Edna Vogel: Cranbrook’s Other Wright Weaver

Researching in the Archives before a big tour, I came across an interesting person whom I earmarked to come back and examine further. I already knew Loja Saarinen wove textiles for Frank Lloyd Wright, but Edna Vogel’s story of weaving for Wright intrigued me; it turned out there was a bit more to learn about Edna Vogel.

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Edna Vogel in her weaving studio, July 1942. Joe Munroe, photographer. Courtesy of Cranbrook Archives.

Edna Vogel (1901-1953) grew up in St. Louis and studied at a teacher’s college and then Washington University in St. Louis. She wasn’t in love with teaching elementary school, but she did like making costumes, so in the early 1930s she went to New York to study dress design. Not finding the cloth she wanted in stores led her to discover an interest in weaving, and weaving led her to Cranbrook for summer courses in 1939.

Vogel studied at Cranbrook Academy of Art for four summers and two regular academic years, earning her MFA in May 1943. Like so many Academy students, Vogel bounced between disciplines, studying weaving with Marianne Strengell, ceramics with Maija Grotell, and working in the metals shop. She spent most of her time in the ceramics studio, with Grotell commenting in 1941 that Vogel had a “very fine understanding for color and form” and that “her technical research and discoveries are exceedingly valuable.”

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Ceramics and place-mat by Edna Vogel, made as a student at Cranbrook. Detail of a photograph, June 12, 1941. Courtesy of Cranbrook Archives.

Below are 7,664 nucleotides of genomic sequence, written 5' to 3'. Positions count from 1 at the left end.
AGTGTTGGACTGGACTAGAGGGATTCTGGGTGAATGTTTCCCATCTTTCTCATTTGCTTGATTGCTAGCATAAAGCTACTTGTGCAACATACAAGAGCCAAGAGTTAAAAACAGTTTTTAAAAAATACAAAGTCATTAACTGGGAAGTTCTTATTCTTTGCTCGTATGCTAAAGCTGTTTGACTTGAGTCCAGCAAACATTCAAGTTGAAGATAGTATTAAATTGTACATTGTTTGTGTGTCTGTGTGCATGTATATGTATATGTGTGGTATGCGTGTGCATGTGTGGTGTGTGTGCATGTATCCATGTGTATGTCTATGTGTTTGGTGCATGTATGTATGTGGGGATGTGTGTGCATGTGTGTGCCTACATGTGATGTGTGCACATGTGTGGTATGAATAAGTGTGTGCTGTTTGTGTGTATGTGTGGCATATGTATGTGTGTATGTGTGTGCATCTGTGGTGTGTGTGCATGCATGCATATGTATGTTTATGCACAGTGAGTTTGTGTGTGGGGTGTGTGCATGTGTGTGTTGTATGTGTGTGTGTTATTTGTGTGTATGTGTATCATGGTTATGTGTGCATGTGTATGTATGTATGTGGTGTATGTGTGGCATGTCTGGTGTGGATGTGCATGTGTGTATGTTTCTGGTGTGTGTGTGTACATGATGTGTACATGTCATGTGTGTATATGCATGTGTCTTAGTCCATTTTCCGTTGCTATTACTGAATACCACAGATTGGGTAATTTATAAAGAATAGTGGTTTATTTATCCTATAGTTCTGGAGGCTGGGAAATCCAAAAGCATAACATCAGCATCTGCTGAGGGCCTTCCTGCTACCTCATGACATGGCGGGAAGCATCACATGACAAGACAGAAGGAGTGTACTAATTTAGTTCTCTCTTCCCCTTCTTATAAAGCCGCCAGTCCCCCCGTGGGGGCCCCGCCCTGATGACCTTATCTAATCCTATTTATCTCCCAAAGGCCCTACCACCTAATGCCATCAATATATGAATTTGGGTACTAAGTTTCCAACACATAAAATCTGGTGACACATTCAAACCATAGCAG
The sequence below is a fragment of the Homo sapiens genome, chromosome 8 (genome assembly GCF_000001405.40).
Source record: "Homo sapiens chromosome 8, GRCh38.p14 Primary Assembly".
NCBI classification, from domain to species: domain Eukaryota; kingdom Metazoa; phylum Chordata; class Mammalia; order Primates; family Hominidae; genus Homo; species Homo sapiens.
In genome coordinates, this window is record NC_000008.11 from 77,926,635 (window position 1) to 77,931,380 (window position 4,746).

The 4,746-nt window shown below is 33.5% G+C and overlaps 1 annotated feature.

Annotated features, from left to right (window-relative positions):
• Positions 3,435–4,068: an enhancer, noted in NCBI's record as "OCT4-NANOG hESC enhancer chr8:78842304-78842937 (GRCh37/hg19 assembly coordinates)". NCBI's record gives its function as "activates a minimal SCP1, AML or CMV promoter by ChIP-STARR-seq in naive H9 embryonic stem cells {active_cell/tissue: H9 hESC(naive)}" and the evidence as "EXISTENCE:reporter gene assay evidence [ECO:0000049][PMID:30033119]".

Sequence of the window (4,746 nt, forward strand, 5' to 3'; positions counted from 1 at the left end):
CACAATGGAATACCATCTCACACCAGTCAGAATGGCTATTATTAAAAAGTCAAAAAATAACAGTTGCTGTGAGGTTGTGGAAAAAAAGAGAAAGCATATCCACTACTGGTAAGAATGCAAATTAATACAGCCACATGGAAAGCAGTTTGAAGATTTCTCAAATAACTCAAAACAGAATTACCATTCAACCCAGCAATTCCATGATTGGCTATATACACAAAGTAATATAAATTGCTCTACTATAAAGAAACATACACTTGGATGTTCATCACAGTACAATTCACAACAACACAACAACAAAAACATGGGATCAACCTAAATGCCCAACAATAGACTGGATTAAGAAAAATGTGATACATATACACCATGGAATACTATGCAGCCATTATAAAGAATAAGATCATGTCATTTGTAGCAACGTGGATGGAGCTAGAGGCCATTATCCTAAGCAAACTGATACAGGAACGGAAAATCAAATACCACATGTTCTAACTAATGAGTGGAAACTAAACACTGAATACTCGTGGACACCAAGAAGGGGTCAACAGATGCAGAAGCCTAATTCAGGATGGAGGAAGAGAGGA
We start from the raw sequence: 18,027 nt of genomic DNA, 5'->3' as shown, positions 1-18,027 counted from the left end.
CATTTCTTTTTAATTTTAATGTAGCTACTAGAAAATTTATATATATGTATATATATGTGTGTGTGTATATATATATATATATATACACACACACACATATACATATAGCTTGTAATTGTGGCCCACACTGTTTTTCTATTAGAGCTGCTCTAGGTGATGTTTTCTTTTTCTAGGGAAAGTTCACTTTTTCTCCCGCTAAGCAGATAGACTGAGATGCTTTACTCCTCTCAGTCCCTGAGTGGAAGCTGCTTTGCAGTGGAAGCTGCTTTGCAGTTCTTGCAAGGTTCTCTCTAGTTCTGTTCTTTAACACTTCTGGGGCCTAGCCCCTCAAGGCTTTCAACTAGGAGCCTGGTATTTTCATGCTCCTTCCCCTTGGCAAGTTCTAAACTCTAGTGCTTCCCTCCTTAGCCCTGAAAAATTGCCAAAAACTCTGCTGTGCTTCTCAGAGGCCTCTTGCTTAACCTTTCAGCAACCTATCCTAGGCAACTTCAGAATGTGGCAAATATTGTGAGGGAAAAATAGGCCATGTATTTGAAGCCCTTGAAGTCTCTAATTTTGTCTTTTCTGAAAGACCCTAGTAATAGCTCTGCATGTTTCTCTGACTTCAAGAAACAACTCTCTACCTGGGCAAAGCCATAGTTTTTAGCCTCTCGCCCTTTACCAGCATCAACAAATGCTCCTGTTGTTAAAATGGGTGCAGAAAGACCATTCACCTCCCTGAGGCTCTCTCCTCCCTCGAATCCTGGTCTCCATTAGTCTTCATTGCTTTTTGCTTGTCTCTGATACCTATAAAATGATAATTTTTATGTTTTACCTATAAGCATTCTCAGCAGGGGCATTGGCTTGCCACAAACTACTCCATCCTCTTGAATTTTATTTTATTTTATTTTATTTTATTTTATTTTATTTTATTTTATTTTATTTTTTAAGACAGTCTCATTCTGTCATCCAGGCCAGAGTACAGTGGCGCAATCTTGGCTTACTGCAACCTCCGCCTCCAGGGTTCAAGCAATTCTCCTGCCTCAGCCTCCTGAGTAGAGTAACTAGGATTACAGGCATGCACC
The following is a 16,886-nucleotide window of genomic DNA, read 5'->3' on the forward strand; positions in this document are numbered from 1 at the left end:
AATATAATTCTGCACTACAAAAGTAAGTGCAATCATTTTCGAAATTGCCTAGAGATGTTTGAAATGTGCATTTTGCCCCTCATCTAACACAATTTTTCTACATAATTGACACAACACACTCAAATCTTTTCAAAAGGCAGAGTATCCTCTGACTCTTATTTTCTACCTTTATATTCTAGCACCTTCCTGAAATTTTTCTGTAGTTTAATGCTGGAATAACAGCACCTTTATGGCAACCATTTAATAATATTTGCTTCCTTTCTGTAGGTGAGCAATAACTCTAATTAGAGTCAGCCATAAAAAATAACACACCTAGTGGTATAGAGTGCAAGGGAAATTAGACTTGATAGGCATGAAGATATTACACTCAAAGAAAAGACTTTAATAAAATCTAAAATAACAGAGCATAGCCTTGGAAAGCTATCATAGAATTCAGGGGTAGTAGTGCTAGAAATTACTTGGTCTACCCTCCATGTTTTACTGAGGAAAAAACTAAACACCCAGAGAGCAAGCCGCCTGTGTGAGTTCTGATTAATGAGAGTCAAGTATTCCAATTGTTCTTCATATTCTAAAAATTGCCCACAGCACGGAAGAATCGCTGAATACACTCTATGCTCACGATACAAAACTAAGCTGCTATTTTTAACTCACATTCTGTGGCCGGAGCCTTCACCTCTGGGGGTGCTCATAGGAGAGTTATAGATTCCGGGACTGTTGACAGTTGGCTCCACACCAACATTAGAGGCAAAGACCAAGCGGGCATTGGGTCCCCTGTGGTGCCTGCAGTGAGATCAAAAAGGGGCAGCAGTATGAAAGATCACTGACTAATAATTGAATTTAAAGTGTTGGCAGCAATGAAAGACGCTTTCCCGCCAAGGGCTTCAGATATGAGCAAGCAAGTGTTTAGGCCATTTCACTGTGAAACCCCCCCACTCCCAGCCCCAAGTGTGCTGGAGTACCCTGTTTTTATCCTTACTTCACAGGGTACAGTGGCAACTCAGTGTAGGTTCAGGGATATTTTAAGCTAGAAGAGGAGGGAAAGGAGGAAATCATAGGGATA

In the early 1940s, Vogel moved into the carriage house of Bloomfield Hills socialite Kate Thompson Bromley, who kept detailed diaries that include information on Vogel’s work and travels. 

Vogel worked in the carriage house with two assistants between three looms (small, medium, and very large), she began weaving placemats, pillows, fabrics, and rugs. The largest rug Vogel wove was for architect Albert Kahn, in a Swedish style, and she wove others for Kahn’s family. She also wove the rugs for Frank Lloyd Wright’s 1941 Gregor Affleck House in Bloomfield Hills. Wright instructed Affleck to use long, strip-like rugs for his living room in order to leave much of the concrete floor exposed. Affleck, who may have met Vogel through Grotell or Bromley, commissioned rugs from her sometime in the early 1940s.

Thrilled with receiving the commission, Edna Vogel set off in her car towards Wisconsin and Wright’s estate, Taliesin. Approaching Taliesin, she became nervous that the famous Wright would not want to see her without an appointment. She ended up knocking on the wrong door of the house, introduced herself to an apprentice, and, to her surprise, being taken into a meeting with Wright. He seemed charmed—with both her and her ideas for the Affleck House rugs. He was so impressed by Vogel that he invited her to come and work at Taliesin as both weaver and ceramicist.